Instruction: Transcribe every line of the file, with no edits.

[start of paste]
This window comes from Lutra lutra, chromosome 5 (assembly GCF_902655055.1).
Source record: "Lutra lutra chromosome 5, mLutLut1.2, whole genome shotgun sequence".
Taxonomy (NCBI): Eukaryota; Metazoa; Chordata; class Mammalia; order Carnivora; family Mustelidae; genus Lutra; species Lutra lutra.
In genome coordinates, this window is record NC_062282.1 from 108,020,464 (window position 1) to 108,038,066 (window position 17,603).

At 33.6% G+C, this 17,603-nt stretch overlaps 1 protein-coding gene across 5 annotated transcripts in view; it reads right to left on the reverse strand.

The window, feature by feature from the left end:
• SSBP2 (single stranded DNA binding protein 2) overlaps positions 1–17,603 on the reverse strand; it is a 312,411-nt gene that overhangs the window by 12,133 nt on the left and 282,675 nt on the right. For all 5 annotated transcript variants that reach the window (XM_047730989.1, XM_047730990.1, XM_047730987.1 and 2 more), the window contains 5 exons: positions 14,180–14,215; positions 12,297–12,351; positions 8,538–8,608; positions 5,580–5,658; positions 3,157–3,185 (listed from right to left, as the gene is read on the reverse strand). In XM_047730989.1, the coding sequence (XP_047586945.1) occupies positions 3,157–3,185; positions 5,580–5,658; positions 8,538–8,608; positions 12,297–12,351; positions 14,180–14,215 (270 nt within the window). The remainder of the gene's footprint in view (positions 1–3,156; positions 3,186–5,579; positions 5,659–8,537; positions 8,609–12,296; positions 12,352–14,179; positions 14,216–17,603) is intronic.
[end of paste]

This window comes from Lutra lutra, chromosome 5 (assembly GCF_902655055.1).
Source record: "Lutra lutra chromosome 5, mLutLut1.2, whole genome shotgun sequence".
Taxonomy (NCBI): Eukaryota; Metazoa; Chordata; class Mammalia; order Carnivora; family Mustelidae; genus Lutra; species Lutra lutra.
In genome coordinates, this window is record NC_062282.1 from 108,020,464 (window position 1) to 108,038,066 (window position 17,603).

At 33.6% G+C, this 17,603-nt stretch overlaps 1 protein-coding gene across 5 annotated transcripts in view; it reads right to left on the reverse strand.

The window, feature by feature from the left end:
• SSBP2 (single stranded DNA binding protein 2) overlaps positions 1–17,603 on the reverse strand; it is a 312,411-nt gene that overhangs the window by 12,133 nt on the left and 282,675 nt on the right. For all 5 annotated transcript variants that reach the window (XM_047730989.1, XM_047730990.1, XM_047730987.1 and 2 more), the window contains 5 exons: positions 14,180–14,215; positions 12,297–12,351; positions 8,538–8,608; positions 5,580–5,658; positions 3,157–3,185 (listed from right to left, as the gene is read on the reverse strand). In XM_047730989.1, the coding sequence (XP_047586945.1) occupies positions 3,157–3,185; positions 5,580–5,658; positions 8,538–8,608; positions 12,297–12,351; positions 14,180–14,215 (270 nt within the window). The remainder of the gene's footprint in view (positions 1–3,156; positions 3,186–5,579; positions 5,659–8,537; positions 8,609–12,296; positions 12,352–14,179; positions 14,216–17,603) is intronic.